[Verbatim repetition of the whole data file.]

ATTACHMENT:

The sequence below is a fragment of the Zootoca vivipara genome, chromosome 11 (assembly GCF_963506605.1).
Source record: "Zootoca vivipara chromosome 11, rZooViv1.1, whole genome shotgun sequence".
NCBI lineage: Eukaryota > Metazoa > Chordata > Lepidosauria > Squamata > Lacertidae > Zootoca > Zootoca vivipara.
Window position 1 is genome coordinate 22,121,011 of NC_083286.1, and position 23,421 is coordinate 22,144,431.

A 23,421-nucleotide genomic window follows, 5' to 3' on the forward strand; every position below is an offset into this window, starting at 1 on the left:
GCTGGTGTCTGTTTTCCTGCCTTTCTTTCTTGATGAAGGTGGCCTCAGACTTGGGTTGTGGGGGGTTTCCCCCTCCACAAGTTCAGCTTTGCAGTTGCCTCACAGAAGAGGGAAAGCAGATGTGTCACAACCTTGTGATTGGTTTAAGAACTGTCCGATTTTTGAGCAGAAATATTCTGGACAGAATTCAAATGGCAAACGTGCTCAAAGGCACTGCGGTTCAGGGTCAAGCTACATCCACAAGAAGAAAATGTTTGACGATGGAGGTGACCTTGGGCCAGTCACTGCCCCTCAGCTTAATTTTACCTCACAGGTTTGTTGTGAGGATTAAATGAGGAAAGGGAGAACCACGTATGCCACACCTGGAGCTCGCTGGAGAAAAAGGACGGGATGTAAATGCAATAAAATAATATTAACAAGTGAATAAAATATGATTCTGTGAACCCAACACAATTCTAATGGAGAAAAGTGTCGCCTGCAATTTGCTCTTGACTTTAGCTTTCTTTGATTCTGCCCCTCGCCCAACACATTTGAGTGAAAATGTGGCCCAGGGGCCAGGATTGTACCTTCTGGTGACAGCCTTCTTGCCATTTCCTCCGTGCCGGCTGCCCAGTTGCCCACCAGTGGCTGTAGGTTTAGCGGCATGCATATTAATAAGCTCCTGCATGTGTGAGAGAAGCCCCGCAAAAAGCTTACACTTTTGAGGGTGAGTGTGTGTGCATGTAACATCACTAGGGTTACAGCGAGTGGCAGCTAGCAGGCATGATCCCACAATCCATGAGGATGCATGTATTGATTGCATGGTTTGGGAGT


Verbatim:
The sequence below is a fragment of the Zootoca vivipara genome, chromosome 11 (assembly GCF_963506605.1).
Source record: "Zootoca vivipara chromosome 11, rZooViv1.1, whole genome shotgun sequence".
NCBI lineage: Eukaryota > Metazoa > Chordata > Lepidosauria > Squamata > Lacertidae > Zootoca > Zootoca vivipara.
Window position 1 is genome coordinate 22,121,011 of NC_083286.1, and position 23,421 is coordinate 22,144,431.

A 23,421-nucleotide genomic window follows, 5' to 3' on the forward strand; every position below is an offset into this window, starting at 1 on the left:
GCTGGTGTCTGTTTTCCTGCCTTTCTTTCTTGATGAAGGTGGCCTCAGACTTGGGTTGTGGGGGGTTTCCCCCTCCACAAGTTCAGCTTTGCAGTTGCCTCACAGAAGAGGGAAAGCAGATGTGTCACAACCTTGTGATTGGTTTAAGAACTGTCCGATTTTTGAGCAGAAATATTCTGGACAGAATTCAAATGGCAAACGTGCTCAAAGGCACTGCGGTTCAGGGTCAAGCTACATCCACAAGAAGAAAATGTTTGACGATGGAGGTGACCTTGGGCCAGTCACTGCCCCTCAGCTTAATTTTACCTCACAGGTTTGTTGTGAGGATTAAATGAGGAAAGGGAGAACCACGTATGCCACACCTGGAGCTCGCTGGAGAAAAAGGACGGGATGTAAATGCAATAAAATAATATTAACAAGTGAATAAAATATGATTCTGTGAACCCAACACAATTCTAATGGAGAAAAGTGTCGCCTGCAATTTGCTCTTGACTTTAGCTTTCTTTGATTCTGCCCCTCGCCCAACACATTTGAGTGAAAATGTGGCCCAGGGGCCAGGATTGTACCTTCTGGTGACAGCCTTCTTGCCATTTCCTCCGTGCCGGCTGCCCAGTTGCCCACCAGTGGCTGTAGGTTTAGCGGCATGCATATTAATAAGCTCCTGCATGTGTGAGAGAAGCCCCGCAAAAAGCTTACACTTTTGAGGGTGAGTGTGTGTGCATGTAACATCACTAGGGTTACAGCGAGTGGCAGCTAGCAGGCATGATCCCACAATCCATGAGGATGCATGTATTGATTGCATGGTTTGGGAGT